Bruce: I'd written a story for the earlier GUYS WRITE FOR GUYS READ collection, so I guess that means I was in some way part of the Guys Read gang (although they never showed me the secret handshake). Being a mystery writer, I presume I was on their list of candidates for selection in this new collection -- and I'm honored to have been chosen.
I've always dreamed of being a monster hunter personally. Is this a factual retelling or was it something you had brewing?
Bruce: Alas, this isn't a factual retelling -- but wouldn't that be cool? I'd been a big monster fan since the days of making Wolfman and Dracula models as a kid, and when Jon Scieszka invited me to contribute a story to the collection, I wanted to do something that was less detective-y and more monstrous. This idea of kid monster hunters came to me during my brainstorming session, and it struck a chord.
In your opinion, what makes a story thrilling and how do you balance it from being too creepy or scary for young readers?
Bruce: Making a story thrilling is largely about getting us to care about a character and then putting that character in deep, deep doo-doo. And that's true no matter what genre you're writing in. What scares us most, I think, is the unknown. If you can play with that fear during the course of your story, you can milk a lot of thrilling moments from it.
I think kids today can handle a lot gorier, scarier stuff than they could when I was growing up, but that doesn't necessarily mean we should give it to them. I balance the scary stuff with humor, which works as a safety valve for letting off the reader's tension, and I use my best judgment as to how much creepiness appropriate for young readers. R.L. Stine set that bar pretty high, though, so I've got a lot of leeway.
Why do you think young readers are drawn to these kind of stories? Did you read them growing up?
Bruce: Young and old, we all love being scared silly on occasion. Kids like a safe scare, just as much as adults do — it's one way to feel deeply without putting yourself in actual danger. I used to love supernatural tales as a kid -- especially this collection of supernatural stories called MAINLY IN THE MOONLIGHT, which I must've reread a half-dozen times. And of course, I watched all the monster movies my parents would allow.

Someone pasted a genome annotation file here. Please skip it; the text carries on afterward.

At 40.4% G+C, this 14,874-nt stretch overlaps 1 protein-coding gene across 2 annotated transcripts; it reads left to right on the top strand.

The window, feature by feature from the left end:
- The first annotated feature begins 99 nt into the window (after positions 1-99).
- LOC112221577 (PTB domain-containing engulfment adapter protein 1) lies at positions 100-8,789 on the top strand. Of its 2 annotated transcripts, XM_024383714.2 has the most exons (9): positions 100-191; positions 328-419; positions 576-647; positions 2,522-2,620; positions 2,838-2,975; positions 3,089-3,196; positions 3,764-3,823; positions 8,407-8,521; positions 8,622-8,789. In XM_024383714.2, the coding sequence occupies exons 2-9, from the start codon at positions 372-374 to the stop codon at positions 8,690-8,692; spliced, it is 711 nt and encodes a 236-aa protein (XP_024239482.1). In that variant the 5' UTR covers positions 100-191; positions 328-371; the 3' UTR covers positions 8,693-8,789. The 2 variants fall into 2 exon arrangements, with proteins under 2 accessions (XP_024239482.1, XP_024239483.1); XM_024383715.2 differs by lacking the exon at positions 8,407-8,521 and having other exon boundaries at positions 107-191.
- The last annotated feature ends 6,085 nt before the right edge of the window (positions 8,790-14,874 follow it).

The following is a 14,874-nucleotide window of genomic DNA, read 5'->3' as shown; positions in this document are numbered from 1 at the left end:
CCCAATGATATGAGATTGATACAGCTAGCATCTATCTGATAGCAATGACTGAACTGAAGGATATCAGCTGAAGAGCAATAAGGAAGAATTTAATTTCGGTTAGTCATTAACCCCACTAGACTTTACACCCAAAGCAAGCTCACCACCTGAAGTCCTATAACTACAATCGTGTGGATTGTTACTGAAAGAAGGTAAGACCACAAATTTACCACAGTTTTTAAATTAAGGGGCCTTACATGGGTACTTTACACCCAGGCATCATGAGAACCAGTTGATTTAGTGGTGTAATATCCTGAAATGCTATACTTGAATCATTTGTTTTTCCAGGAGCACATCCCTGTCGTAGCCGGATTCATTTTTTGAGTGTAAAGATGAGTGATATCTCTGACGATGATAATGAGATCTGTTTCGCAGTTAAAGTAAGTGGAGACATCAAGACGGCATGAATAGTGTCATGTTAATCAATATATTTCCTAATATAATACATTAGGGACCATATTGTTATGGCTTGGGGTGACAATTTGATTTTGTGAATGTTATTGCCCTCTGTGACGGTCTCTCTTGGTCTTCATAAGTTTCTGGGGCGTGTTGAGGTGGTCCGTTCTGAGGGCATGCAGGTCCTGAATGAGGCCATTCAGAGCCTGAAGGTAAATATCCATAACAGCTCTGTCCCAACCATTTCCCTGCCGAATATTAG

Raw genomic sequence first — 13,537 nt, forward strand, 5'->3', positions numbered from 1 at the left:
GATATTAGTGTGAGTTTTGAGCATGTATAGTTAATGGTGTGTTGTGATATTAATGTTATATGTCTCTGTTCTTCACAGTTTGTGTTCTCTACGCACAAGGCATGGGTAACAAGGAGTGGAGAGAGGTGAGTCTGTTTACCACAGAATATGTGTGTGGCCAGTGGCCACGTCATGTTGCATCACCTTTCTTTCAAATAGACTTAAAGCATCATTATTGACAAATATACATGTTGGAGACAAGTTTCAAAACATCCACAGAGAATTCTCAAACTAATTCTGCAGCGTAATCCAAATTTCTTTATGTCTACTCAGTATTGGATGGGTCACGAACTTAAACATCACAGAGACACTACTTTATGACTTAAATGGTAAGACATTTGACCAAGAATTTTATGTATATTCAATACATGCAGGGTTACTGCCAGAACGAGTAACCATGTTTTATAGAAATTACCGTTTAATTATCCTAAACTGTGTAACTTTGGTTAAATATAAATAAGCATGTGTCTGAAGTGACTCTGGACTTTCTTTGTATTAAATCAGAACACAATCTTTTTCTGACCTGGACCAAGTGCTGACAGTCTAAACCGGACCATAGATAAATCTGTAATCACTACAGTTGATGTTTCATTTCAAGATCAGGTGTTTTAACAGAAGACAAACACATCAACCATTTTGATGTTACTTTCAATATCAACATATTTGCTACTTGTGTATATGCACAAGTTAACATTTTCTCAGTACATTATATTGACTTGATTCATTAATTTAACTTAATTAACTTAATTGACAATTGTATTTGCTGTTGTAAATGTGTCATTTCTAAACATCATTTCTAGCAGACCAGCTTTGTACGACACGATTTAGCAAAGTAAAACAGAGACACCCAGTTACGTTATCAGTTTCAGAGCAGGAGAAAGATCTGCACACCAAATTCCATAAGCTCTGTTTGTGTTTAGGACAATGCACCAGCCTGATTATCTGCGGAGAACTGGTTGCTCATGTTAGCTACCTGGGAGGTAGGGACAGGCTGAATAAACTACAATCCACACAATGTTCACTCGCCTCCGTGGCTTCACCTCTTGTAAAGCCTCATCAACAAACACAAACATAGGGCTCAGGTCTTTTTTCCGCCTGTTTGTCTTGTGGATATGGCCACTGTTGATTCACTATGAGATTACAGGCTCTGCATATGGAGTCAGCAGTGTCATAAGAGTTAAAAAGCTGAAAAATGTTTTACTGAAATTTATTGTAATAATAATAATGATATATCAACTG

What terrifies you? Do you bring any of that fear to your writing?
Bruce: I don't want this to sound macho, but I'm rarely terrified, and when I am, it's by more adult concerns like political demagogues, paying taxes, and so forth. On a more mundane level, rattlesnakes creep me out -- but I haven't used them in a book yet.
In this "Nate Macavoy, Monster Hunter" story, I incorporate something that used to mildly creep me out in childhood. My friend Billy and I used to explore the storm drains under the city streets, which was spooky, but fun and adventurous at the same time. (Kids, don't try this at home!)
Can you tell me what the most thrilling book is that you've ever read? Why?
Bruce: I actually don't think I can single out one book, but I can give you a top 4:
THE HUNGER GAMES -- riveting, dramatic story
THE LIGHTNING THIEF -- just pure, thrilling adventure
ROBOPOCALYPSE -- deeply creepy tale of robots taking over the Earth
BEAT THE REAPER -- intense, gross and funny (not for kids)
And last, but not least, do monsters exist?
Bruce: As Shakespeare put it, "there are more things in heaven and earth than are dreamt of in your philosophy." And I think that includes monsters, angels, and other things we can barely imagine. For me, the best attitude is, "there might be monsters."
Very well stated, Bruce and Bill. At the Asylum, we know there are monsters lurking... watching... waiting.